When she died on Aug. 31, 1997 in a car crash in Paris, the whole world did not want it to be true. Diana, the Princess of Wales endeared the Royal Family to the British people, who until that moment, could have taken or left the Royal Family. Unfortunately, the honeymoon period was cut short, and for a people reputed for their stiff upper lip, they displayed emotion not seen since, or before. 32.1 million people watched the televised funeral. Tributes and statements flowed to the woman, and the then British Prime Minister, Tony Blair, called her “The People’s Princess”.
But what made Diana so popular? Perhaps because she presented herself in all her humanity, with her strengths, her weaknesses and her struggles. And strong, she was. She defied the Queen when she told Diana to do “something more pleasant” with her charity work.
Indeed, she wasn’t one for choosing so-called glamourous or socially palpable charities. She was the highest member in the Royal Family to de-stigmatise AIDS by shaking hands and hugging AIDS-sufferers. And she did not do it for the buzz; these were causes she believed in and her actions were prompted by love and compassion. On HIV, she said, “HIV does not make people dangerous to know. You can shake their hands and give them a hug. Heaven knows they need it…”
As well as HIV, landmines, leprosy and others, she was also involved with a number of children’s charities. One of those included the Child Bereavement UK, which her eldest son, Prince William is now the patron.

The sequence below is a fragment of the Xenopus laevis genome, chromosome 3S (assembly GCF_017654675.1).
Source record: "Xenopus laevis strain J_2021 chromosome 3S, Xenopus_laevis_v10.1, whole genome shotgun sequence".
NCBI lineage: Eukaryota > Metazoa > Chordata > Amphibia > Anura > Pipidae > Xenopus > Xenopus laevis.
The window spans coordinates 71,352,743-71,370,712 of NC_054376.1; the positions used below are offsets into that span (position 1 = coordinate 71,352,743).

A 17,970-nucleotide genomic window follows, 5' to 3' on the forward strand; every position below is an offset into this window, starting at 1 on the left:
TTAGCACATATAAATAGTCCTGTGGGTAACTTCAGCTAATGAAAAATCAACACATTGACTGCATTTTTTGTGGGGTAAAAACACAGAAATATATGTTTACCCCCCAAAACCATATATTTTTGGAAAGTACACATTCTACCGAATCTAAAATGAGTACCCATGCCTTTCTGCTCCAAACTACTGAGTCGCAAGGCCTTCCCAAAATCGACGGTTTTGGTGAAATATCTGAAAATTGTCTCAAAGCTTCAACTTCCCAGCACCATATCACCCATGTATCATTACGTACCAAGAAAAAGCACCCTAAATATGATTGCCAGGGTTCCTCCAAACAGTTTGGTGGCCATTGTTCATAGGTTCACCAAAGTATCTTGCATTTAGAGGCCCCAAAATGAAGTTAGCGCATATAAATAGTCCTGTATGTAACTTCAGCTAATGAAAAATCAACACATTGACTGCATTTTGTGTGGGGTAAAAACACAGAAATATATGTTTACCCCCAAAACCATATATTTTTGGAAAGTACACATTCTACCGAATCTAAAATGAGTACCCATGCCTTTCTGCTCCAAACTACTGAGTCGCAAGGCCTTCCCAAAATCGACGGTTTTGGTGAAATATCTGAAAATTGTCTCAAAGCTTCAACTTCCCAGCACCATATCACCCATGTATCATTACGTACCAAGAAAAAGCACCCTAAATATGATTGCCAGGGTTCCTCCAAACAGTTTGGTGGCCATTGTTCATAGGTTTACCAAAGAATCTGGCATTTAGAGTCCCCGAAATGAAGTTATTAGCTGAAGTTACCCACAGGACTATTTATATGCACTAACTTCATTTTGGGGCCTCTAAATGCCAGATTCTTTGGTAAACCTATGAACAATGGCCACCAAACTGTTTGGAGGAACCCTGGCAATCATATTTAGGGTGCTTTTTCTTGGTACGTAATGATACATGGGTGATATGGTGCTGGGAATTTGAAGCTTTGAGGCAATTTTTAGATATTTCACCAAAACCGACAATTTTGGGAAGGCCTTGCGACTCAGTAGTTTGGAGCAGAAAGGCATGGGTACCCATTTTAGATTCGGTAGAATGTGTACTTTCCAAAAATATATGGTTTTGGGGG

As he said during the 21st anniversary dinner of the charity, “What my mother recognised back then – and what I understand now – is that grief is the most painful experience that any child or parent can endure.”
Heartache was something that Diana experienced, as does every human being. But in her case, where a stoical approach would have suited her title as the Royal Highness, she refused to do it. In regards to her husband’s affair with Camilla Parker Bowles, she said, “Well, there were three of us in this marriage, so it was a bit crowded.”
But above all else, Diana’s charm laid in the fact that she wasn’t a wallflower, and she held her own in regard to the Royal Family. She refused the cohort of nannies, and as far as her schedule allowed her, was often seen with her boys, having fun or visiting AIDS clinics or homeless shelters.
The outpouring has died down since the death of “The People’s Princess” on that fateful day of the Aug. 31, 1997, but her legacy lives on, as her two boys continue, with the same love and compassion, the work she started all those years ago.